How can we create work that’s appropriate for a new interaction designer as they gain the full compliment of skills? In an agency setting, it’s possible to partner a less-experienced designer with a more experienced design partner. I’ve seen this work well, however an agency can only take on a limited number of new people in this way. It doesn’t help the individual practitioner who wants to work in-house, or start his or her own company.
What if we could treat apprenticeship as a form of entrepreneurial exercise? The apprentice creates a portfolio piece that follows an idea from research and concept identification to visualization and validation. With that as a basis, we’d just have to figure out how to extend that individual practice into an ability to participate as a part of cross-functional team. Ideally, we could create cross-functional teams and mentor THEM, but would that still be considered apprenticeship, or an incubator?
While I was in London a few weeks ago, I had an excellent chat (in an excellent pub) with Ian Fenn @ifenn and Boon Yew Chew @jaremfan about the importance of mentor/apprentice relationships. We’re all exploring these issues in our own practice, so it was a real pleasure to talk to other people who are thinking along the same lines. That conversation was really the genesis of this blog (thanks guys!)
I scribbled a bunch of notes on a napkin which I have not written up yet, but I do want to add a link to an excellent article Boon wrote on the subject, “Why we need UX apprenticeships.I think he’s spot on when he says…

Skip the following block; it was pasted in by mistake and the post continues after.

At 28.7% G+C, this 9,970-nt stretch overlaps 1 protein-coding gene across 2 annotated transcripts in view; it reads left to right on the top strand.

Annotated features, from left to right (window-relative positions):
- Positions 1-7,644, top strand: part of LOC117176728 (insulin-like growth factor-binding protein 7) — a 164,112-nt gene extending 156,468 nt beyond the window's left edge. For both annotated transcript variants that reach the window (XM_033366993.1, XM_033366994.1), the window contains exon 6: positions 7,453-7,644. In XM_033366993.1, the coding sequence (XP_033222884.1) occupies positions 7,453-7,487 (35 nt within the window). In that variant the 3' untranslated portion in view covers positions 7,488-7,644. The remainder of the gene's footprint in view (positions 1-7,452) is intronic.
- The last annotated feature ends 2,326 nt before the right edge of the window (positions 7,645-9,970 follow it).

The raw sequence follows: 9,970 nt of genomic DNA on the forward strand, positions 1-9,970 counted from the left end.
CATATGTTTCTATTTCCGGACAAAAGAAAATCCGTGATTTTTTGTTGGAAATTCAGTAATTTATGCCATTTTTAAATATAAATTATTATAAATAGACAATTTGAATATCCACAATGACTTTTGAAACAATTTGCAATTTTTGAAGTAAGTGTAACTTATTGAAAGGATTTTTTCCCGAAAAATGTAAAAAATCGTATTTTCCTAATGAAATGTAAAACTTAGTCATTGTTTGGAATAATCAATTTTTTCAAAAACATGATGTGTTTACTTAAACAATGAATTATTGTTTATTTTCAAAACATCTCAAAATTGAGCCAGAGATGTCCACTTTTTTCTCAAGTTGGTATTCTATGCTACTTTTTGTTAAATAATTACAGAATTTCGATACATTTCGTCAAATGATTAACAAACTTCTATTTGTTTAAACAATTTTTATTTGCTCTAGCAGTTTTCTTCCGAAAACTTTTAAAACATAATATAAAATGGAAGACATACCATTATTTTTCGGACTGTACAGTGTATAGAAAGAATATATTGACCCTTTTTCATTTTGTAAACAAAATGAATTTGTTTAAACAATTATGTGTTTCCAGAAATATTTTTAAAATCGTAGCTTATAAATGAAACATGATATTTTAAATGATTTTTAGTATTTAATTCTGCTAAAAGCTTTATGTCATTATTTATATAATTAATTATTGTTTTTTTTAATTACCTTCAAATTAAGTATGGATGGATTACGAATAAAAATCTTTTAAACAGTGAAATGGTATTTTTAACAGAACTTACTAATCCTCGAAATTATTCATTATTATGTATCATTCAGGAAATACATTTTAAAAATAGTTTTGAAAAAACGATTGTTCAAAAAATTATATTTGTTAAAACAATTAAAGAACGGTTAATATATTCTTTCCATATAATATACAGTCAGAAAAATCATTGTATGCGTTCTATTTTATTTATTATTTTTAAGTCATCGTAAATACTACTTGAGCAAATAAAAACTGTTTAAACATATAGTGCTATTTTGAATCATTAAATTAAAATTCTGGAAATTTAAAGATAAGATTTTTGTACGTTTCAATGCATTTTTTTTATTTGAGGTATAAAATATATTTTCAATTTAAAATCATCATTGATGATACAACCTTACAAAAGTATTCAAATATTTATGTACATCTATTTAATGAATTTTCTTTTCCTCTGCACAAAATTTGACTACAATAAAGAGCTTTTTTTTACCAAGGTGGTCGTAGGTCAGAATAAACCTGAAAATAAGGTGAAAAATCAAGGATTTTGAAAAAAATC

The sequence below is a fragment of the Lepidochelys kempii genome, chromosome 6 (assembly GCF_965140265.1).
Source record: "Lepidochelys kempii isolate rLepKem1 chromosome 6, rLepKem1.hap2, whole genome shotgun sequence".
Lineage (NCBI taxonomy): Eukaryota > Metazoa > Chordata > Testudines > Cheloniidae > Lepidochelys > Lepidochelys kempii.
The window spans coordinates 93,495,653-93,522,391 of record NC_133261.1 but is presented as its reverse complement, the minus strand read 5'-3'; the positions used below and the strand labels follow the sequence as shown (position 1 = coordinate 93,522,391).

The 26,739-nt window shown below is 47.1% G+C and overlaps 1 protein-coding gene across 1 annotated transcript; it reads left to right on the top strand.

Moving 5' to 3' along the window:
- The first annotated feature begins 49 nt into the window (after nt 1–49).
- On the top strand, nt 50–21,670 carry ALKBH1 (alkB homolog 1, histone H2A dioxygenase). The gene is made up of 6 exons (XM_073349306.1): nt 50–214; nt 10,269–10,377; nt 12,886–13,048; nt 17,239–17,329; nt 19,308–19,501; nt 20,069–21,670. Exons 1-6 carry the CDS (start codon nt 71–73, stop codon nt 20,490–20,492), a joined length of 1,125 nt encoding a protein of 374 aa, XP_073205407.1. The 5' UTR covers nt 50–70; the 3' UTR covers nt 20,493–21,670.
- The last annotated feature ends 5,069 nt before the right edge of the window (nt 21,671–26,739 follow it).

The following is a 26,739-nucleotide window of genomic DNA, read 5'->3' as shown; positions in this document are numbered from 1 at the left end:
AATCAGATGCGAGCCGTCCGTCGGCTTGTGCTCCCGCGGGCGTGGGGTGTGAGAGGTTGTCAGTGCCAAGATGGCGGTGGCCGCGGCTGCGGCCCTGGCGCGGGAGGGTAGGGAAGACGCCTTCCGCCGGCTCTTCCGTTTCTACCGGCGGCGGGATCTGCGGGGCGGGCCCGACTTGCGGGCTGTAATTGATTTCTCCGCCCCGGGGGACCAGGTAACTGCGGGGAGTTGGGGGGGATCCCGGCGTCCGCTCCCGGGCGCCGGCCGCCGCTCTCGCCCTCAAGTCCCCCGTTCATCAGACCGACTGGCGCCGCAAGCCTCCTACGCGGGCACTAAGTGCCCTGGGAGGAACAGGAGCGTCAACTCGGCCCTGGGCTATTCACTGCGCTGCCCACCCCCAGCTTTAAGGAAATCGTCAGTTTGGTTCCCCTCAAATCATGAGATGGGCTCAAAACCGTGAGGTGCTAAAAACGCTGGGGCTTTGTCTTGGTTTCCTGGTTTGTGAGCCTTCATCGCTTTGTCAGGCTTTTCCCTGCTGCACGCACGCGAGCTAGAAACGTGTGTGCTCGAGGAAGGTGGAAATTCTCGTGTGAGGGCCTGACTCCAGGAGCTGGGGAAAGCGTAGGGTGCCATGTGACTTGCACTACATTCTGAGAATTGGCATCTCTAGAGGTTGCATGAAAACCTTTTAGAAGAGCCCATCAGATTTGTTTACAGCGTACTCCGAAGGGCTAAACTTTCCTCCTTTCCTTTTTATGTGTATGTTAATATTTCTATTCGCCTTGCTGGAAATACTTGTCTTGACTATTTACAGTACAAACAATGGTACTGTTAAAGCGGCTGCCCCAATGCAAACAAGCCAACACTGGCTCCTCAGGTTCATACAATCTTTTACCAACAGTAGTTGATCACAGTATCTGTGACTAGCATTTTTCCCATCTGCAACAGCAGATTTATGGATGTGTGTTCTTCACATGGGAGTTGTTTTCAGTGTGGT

Broadly speaking, there are three main issues that practitioners and the industry is experiencing right now:
- The huge gap between research and practice
- Challenges faced by junior and non-UX practitioners seeking to gain employment in UX
- Difficulty for employers to find UX candidates who can articulate and present good design thinking”
In a recent Harvard Business Review post, Priscilla Claman writes that the “career strategy of hitching your future to some rising manager is rapidly becoming outdated” because “senior-level managers are no longer the ones with stable jobs.” Instead, she recommends that you form a personal board of directors who can provide a variety of perspectives. She advises that “The people on your board of directors should know more than you about something, be better than you are at something, or offer different points of view.”
I don’t think that mentors are defunct, however I do think the role of mentor has to change to keep up with the times. The structure of work has changed, and we can no longer expect a lifetime career with a single company. It’s much more common that people consider themselves free agents who work with a company for long enough to complete a project, or learn a new skill, and then move on. I’ve often heard people complain that it’s no longer possible to be promoted within a large company, because people from outside are favored over inside people even if they have great ideas. I believe it’s far easier to find success if you appoint yourself as the captain of your own career and establish a plan. That way you can thoughtfully find employment that provides learning opportunities, as well as a paycheck.
In the process of charting a course and monitoring your progress, it is particularly helpful to have a mentor. A good mentor is not necessarily someone who is your professional (or chronological) senior. A good mentor is someone who can help you define your objectives, evaluate your strengths and weaknesses, advise you about how to approach work assignments and motivate you as you navigate the ups and downs of finding the right employment on your path. I’d also say it was helpful if your mentor has domain knowledge in the field you want to work in.
So, in summary, I would not say that the role of mentor is defunct, I’d just say it’s changed, as our relationship to work and our careers have changed. Some of my best long-term mentor (and apprentice) relationships were formed with people I met through jobs, and I’d say that our relationship has only improved over time as we have moved on to different work. I don’t have any objection to forming a board of directors, but that relationship serves a different purpose than a mentor.